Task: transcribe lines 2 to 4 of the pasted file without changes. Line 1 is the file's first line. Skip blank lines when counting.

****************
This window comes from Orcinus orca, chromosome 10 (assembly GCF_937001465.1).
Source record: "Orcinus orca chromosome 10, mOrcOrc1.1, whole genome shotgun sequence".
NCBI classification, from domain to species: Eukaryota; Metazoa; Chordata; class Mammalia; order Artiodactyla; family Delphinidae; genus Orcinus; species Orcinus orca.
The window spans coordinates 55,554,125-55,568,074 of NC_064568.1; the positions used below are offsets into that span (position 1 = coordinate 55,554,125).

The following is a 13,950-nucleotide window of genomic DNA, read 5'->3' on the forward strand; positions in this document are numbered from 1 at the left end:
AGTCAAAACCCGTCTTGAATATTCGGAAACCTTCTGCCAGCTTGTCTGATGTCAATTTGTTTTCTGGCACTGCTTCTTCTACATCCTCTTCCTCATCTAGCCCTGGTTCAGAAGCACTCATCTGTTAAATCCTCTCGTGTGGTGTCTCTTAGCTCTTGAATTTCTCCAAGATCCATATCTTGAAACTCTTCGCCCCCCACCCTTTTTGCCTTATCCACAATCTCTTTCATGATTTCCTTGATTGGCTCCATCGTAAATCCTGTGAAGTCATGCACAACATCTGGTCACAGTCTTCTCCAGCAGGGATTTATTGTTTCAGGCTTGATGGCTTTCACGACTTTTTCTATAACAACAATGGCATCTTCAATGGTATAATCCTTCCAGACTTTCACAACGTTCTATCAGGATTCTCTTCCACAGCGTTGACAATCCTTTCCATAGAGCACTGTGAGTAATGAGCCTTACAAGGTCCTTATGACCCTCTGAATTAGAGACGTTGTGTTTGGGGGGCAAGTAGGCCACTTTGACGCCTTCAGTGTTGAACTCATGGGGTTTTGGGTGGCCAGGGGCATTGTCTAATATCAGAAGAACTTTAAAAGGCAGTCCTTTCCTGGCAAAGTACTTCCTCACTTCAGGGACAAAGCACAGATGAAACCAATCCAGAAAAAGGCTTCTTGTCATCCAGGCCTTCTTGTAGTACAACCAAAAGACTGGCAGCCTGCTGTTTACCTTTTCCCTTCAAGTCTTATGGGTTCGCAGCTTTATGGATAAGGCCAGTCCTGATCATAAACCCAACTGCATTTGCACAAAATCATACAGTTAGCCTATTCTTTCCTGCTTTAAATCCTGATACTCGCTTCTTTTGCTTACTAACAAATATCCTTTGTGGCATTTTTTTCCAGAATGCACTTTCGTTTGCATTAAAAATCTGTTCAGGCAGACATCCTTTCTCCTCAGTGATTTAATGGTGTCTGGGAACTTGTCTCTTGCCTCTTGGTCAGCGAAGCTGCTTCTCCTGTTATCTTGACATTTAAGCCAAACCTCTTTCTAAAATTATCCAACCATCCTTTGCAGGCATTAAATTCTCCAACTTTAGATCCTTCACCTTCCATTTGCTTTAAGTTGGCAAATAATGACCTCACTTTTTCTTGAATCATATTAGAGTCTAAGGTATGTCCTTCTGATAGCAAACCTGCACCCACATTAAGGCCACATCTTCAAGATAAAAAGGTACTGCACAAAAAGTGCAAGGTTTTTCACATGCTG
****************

Source record: "Orcinus orca chromosome 10, mOrcOrc1.1, whole genome shotgun sequence".
NCBI classification, from domain to species: Eukaryota; Metazoa; Chordata; class Mammalia; order Artiodactyla; family Delphinidae; genus Orcinus; species Orcinus orca.
The window spans coordinates 55,554,125-55,568,074 of NC_064568.1; the positions used below are offsets into that span (position 1 = coordinate 55,554,125).